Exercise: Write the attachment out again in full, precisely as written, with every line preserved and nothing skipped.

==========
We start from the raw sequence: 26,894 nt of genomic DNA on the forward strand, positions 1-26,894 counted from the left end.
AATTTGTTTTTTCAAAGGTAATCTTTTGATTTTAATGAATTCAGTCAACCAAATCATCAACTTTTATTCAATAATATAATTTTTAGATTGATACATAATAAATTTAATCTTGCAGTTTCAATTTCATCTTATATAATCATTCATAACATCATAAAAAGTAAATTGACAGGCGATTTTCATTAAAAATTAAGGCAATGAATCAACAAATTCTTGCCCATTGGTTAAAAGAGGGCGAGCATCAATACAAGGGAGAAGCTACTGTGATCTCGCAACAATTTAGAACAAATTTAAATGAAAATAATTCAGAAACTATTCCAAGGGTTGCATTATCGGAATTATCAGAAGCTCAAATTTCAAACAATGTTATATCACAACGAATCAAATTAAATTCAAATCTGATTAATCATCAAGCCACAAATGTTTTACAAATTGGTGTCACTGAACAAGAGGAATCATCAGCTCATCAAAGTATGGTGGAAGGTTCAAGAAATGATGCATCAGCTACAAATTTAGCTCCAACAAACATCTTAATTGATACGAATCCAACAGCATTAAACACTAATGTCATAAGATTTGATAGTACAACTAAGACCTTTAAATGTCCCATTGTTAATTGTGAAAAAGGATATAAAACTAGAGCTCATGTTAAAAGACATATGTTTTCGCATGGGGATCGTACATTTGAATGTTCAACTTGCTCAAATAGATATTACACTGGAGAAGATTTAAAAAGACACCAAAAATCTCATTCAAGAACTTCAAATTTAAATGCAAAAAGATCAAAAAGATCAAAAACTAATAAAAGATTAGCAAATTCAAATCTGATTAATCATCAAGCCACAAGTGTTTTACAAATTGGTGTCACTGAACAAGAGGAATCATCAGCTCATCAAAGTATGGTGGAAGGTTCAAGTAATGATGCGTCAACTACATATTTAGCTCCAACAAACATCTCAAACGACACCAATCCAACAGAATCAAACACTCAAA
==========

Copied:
We start from the raw sequence: 26,894 nt of genomic DNA on the forward strand, positions 1-26,894 counted from the left end.
AATTTGTTTTTTCAAAGGTAATCTTTTGATTTTAATGAATTCAGTCAACCAAATCATCAACTTTTATTCAATAATATAATTTTTAGATTGATACATAATAAATTTAATCTTGCAGTTTCAATTTCATCTTATATAATCATTCATAACATCATAAAAAGTAAATTGACAGGCGATTTTCATTAAAAATTAAGGCAATGAATCAACAAATTCTTGCCCATTGGTTAAAAGAGGGCGAGCATCAATACAAGGGAGAAGCTACTGTGATCTCGCAACAATTTAGAACAAATTTAAATGAAAATAATTCAGAAACTATTCCAAGGGTTGCATTATCGGAATTATCAGAAGCTCAAATTTCAAACAATGTTATATCACAACGAATCAAATTAAATTCAAATCTGATTAATCATCAAGCCACAAATGTTTTACAAATTGGTGTCACTGAACAAGAGGAATCATCAGCTCATCAAAGTATGGTGGAAGGTTCAAGAAATGATGCATCAGCTACAAATTTAGCTCCAACAAACATCTTAATTGATACGAATCCAACAGCATTAAACACTAATGTCATAAGATTTGATAGTACAACTAAGACCTTTAAATGTCCCATTGTTAATTGTGAAAAAGGATATAAAACTAGAGCTCATGTTAAAAGACATATGTTTTCGCATGGGGATCGTACATTTGAATGTTCAACTTGCTCAAATAGATATTACACTGGAGAAGATTTAAAAAGACACCAAAAATCTCATTCAAGAACTTCAAATTTAAATGCAAAAAGATCAAAAAGATCAAAAACTAATAAAAGATTAGCAAATTCAAATCTGATTAATCATCAAGCCACAAGTGTTTTACAAATTGGTGTCACTGAACAAGAGGAATCATCAGCTCATCAAAGTATGGTGGAAGGTTCAAGTAATGATGCGTCAACTACATATTTAGCTCCAACAAACATCTCAAACGACACCAATCCAACAGAATCAAACACTCAAA